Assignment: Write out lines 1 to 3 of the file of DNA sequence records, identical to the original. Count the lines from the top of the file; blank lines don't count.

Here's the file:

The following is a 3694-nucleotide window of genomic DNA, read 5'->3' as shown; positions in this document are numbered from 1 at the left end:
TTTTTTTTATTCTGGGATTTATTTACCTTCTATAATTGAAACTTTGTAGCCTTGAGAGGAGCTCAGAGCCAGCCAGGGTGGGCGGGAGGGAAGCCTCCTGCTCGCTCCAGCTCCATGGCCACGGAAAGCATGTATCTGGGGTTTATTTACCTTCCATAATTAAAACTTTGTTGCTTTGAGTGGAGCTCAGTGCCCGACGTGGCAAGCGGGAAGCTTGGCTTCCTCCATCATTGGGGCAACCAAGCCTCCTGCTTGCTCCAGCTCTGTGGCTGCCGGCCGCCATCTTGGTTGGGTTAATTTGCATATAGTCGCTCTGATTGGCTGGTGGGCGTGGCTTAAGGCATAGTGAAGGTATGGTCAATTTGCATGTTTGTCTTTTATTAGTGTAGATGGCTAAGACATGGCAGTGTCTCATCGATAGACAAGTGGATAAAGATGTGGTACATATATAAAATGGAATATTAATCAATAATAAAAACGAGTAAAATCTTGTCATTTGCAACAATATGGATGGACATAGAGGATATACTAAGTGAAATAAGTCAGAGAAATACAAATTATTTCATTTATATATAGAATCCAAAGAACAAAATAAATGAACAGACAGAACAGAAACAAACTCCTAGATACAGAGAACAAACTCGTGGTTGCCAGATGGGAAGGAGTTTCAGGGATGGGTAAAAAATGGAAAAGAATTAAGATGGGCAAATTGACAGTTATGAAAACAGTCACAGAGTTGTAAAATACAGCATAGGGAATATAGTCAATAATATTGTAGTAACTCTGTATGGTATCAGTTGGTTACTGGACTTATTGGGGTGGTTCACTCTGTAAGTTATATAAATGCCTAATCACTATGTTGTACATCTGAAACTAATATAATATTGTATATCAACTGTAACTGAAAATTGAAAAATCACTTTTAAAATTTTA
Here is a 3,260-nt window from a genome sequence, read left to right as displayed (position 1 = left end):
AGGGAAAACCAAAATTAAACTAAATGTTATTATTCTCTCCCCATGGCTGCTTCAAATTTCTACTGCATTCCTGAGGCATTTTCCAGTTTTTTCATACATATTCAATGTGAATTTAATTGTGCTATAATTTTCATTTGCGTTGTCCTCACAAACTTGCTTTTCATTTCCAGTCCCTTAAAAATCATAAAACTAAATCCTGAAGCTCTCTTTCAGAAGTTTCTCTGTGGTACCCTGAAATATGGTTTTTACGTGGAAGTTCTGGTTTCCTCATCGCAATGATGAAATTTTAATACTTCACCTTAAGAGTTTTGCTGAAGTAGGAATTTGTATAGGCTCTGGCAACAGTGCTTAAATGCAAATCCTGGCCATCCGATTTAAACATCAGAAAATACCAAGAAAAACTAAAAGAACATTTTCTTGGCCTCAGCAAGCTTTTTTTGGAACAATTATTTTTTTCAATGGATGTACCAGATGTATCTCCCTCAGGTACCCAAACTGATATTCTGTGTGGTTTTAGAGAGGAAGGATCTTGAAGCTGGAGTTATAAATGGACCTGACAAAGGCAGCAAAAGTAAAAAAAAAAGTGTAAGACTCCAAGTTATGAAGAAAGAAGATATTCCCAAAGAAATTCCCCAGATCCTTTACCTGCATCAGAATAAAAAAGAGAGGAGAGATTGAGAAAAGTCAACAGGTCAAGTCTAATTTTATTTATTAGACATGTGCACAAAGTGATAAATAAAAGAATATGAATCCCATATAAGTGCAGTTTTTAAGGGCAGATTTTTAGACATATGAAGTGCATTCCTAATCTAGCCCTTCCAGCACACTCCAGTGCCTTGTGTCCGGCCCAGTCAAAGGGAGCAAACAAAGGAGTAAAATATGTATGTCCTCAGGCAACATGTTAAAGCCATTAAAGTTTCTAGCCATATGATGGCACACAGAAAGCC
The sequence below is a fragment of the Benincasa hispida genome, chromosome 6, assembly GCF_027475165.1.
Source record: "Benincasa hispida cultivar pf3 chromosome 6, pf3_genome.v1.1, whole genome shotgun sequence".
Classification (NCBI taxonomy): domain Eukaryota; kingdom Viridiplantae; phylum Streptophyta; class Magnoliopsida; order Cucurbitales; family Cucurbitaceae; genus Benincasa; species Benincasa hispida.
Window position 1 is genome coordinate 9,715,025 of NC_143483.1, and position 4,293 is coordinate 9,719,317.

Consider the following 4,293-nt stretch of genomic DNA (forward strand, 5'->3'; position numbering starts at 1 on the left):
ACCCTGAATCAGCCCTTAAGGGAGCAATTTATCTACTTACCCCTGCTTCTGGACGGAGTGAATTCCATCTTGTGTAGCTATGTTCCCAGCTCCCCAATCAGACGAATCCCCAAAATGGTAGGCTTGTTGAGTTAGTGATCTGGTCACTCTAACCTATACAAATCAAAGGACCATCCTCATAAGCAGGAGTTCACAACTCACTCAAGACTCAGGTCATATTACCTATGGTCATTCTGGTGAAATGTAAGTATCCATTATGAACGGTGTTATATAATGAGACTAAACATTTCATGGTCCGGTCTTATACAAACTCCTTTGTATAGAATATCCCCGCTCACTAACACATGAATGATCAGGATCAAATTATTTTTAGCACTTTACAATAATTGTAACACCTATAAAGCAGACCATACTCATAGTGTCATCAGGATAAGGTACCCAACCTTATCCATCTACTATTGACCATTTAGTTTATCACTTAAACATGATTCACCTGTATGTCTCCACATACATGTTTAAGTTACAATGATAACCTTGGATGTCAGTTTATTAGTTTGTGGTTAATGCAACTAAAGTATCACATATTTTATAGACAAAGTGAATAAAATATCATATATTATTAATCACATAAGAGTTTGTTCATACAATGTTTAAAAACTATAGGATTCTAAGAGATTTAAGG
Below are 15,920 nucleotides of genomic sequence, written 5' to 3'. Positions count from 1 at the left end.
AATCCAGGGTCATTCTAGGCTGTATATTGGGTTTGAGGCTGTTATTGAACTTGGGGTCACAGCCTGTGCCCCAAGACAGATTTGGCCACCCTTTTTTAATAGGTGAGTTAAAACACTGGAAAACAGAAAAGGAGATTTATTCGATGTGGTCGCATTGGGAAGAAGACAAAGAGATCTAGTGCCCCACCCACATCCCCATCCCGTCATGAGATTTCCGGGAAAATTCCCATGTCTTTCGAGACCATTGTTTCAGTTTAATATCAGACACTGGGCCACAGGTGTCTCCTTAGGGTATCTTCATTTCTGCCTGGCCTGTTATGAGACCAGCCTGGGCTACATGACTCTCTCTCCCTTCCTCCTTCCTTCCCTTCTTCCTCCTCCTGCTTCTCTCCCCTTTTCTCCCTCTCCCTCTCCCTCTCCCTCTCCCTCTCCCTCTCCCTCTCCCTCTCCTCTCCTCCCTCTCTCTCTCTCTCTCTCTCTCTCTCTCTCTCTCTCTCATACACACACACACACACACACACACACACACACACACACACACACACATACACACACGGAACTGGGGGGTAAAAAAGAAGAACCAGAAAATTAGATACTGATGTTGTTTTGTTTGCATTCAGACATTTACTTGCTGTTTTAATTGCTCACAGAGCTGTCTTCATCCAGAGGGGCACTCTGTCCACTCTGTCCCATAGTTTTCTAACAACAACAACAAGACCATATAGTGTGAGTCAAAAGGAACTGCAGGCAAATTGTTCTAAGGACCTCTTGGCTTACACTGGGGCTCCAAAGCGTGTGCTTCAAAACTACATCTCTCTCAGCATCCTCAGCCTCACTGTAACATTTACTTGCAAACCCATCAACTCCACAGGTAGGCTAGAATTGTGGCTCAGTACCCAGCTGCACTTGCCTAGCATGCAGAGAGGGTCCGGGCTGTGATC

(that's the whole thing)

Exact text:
The following is a 3694-nucleotide window of genomic DNA, read 5'->3' as shown; positions in this document are numbered from 1 at the left end:
TTTTTTTTATTCTGGGATTTATTTACCTTCTATAATTGAAACTTTGTAGCCTTGAGAGGAGCTCAGAGCCAGCCAGGGTGGGCGGGAGGGAAGCCTCCTGCTCGCTCCAGCTCCATGGCCACGGAAAGCATGTATCTGGGGTTTATTTACCTTCCATAATTAAAACTTTGTTGCTTTGAGTGGAGCTCAGTGCCCGACGTGGCAAGCGGGAAGCTTGGCTTCCTCCATCATTGGGGCAACCAAGCCTCCTGCTTGCTCCAGCTCTGTGGCTGCCGGCCGCCATCTTGGTTGGGTTAATTTGCATATAGTCGCTCTGATTGGCTGGTGGGCGTGGCTTAAGGCATAGTGAAGGTATGGTCAATTTGCATGTTTGTCTTTTATTAGTGTAGATGGCTAAGACATGGCAGTGTCTCATCGATAGACAAGTGGATAAAGATGTGGTACATATATAAAATGGAATATTAATCAATAATAAAAACGAGTAAAATCTTGTCATTTGCAACAATATGGATGGACATAGAGGATATACTAAGTGAAATAAGTCAGAGAAATACAAATTATTTCATTTATATATAGAATCCAAAGAACAAAATAAATGAACAGACAGAACAGAAACAAACTCCTAGATACAGAGAACAAACTCGTGGTTGCCAGATGGGAAGGAGTTTCAGGGATGGGTAAAAAATGGAAAAGAATTAAGATGGGCAAATTGACAGTTATGAAAACAGTCACAGAGTTGTAAAATACAGCATAGGGAATATAGTCAATAATATTGTAGTAACTCTGTATGGTATCAGTTGGTTACTGGACTTATTGGGGTGGTTCACTCTGTAAGTTATATAAATGCCTAATCACTATGTTGTACATCTGAAACTAATATAATATTGTATATCAACTGTAACTGAAAATTGAAAAATCACTTTTAAAATTTTA
Here is a 3,260-nt window from a genome sequence, read left to right as displayed (position 1 = left end):